Billy Ficca of Television
After Television emerged from New York’s punk underground in 1977 with their landmark Marquee Moon album–a sly balance of dissonance and melody, which became a template for The Strokes, Sonic Youth, Interpol, and countless others–they never really toured much. Odd, then, that since Television is now basically a part-time concern squeezed between the members’ other projects, they’re touring somewhat regularly and visiting exotic ports of call like Brazil, Iceland, and Russia.
“We played in Moscow and St. Petersburg, and we met some people who knew about Television from way back–when nobody was touring there,” recalls drummer Billy Ficca, the anchor in Television’s sea of wiry guitar improv. “It was interesting to know they’d even heard of us. We transcended the Iron Curtain. Mustn’t have been made out of very heavy material.”
Ficca’s unique drumming–a solid yet spacious style equally informed by jazz greats like Elvin Jones and rock icons like John Bonham–is key to the languid, noir-ish instrumentals on Television singer-guitarist Tom Verlaine’s recently released solo disc, Around. Not that Ficca recalls exactly how it all went down, seeing as the album was recorded in the late ’90s.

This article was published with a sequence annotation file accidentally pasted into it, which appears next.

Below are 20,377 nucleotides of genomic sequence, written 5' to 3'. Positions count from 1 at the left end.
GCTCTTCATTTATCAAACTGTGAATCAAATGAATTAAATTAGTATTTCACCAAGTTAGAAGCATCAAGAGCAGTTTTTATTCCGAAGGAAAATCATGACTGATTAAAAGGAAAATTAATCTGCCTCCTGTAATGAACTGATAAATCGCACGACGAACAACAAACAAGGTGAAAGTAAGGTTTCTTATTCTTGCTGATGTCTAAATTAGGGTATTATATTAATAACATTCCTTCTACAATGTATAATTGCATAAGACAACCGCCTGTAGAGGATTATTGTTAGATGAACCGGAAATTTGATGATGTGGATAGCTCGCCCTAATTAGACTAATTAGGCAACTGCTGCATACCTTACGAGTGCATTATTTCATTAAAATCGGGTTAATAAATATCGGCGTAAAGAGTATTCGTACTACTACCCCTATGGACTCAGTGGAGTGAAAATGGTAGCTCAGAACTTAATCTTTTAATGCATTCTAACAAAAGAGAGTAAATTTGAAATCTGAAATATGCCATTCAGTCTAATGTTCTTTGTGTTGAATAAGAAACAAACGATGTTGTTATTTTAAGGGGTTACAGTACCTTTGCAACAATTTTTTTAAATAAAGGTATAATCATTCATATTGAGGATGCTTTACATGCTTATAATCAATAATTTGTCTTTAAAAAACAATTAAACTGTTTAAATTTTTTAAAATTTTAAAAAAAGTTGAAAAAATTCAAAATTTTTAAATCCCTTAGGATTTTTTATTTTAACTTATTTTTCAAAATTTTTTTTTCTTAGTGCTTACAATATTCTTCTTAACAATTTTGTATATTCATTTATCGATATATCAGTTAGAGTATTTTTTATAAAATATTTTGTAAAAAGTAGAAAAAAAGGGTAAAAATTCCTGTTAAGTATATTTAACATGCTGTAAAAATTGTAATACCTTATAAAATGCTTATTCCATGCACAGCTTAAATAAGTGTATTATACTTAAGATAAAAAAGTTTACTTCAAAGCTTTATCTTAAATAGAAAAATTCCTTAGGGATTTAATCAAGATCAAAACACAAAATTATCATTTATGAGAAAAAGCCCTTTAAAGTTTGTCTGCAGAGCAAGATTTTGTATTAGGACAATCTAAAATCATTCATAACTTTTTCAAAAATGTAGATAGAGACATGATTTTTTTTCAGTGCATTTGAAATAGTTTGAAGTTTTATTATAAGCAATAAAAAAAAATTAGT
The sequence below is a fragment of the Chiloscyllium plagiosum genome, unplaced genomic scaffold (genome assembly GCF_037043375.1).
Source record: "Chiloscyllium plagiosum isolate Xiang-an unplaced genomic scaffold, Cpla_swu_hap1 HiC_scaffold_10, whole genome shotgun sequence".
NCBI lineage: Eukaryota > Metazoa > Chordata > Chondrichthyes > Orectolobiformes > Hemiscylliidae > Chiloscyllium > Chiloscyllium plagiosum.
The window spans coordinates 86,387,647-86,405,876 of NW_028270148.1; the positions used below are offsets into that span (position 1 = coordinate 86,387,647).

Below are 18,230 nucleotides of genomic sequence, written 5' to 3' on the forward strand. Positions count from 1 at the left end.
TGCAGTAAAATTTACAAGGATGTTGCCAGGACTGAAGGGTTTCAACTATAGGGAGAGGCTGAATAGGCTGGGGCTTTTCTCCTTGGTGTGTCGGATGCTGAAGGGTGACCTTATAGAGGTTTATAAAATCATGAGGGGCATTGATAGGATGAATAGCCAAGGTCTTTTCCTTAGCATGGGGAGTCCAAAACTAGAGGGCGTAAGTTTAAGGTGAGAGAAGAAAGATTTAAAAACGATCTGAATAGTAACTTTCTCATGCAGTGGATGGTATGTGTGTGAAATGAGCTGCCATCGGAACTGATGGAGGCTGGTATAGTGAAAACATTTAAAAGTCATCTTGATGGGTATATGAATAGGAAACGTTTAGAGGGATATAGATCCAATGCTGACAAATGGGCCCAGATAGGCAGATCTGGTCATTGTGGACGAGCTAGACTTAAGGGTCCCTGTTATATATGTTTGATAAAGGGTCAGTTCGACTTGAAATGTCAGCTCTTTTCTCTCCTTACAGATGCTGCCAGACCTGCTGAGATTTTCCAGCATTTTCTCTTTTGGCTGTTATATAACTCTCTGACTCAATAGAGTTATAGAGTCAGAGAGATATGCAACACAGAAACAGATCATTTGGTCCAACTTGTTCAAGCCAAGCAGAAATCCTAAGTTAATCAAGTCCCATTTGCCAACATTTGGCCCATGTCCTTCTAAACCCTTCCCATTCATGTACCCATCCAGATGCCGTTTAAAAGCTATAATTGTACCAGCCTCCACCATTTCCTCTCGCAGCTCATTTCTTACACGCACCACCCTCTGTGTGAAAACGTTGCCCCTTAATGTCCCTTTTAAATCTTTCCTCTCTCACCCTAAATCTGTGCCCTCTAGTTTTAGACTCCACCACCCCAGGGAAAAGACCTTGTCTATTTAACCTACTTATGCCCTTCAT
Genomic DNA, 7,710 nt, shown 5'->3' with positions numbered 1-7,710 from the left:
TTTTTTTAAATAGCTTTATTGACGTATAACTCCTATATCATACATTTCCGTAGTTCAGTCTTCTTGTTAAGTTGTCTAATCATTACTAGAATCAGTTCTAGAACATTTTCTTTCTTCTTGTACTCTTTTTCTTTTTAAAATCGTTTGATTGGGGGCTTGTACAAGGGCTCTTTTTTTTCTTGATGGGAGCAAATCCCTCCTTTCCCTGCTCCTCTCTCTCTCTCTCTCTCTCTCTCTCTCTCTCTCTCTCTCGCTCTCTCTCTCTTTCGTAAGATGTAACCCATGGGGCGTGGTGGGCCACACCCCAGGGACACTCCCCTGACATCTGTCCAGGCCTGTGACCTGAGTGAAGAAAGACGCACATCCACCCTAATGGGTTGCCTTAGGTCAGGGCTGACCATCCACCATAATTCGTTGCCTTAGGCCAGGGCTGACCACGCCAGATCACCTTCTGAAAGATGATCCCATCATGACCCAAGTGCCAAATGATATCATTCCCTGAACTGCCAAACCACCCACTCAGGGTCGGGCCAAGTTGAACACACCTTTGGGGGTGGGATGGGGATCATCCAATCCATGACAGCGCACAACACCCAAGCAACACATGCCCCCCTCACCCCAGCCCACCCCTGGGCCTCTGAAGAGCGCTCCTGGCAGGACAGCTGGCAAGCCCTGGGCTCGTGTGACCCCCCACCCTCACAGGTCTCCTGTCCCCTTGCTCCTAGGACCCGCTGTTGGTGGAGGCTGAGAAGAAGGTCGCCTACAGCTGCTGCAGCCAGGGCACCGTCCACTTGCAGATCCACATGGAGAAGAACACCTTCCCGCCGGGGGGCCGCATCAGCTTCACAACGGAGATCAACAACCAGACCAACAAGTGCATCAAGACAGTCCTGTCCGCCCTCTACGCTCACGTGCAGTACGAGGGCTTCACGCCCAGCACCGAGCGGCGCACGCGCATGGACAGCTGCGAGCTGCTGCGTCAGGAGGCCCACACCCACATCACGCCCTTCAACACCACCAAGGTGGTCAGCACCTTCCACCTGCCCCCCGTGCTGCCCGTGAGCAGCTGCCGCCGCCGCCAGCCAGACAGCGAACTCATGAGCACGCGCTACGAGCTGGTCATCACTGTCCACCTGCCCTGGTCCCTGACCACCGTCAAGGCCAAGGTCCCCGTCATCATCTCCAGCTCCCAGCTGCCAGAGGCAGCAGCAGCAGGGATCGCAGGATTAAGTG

“It was a lot of improvisation,” Billy says. “I don’t know how many takes we did of each song. I do remember saying, ‘Well, I’d like to do another take,’ and Tom would say, ‘Nah, that’s okay.’ Tom would sort of have a basic arrangement in mind and we’d go off from there.”
As for future studio collaborations with Verlaine under the Television moniker, Ficca is uncertain, if for no other reason than all the principals have a fairly full plate. “A while ago we were working on new stuff,” he explains. “But people get busy with their own projects, so I just don’t know when that’s going to go; there are no immediate plans. It might happen, or it might not happen at all.”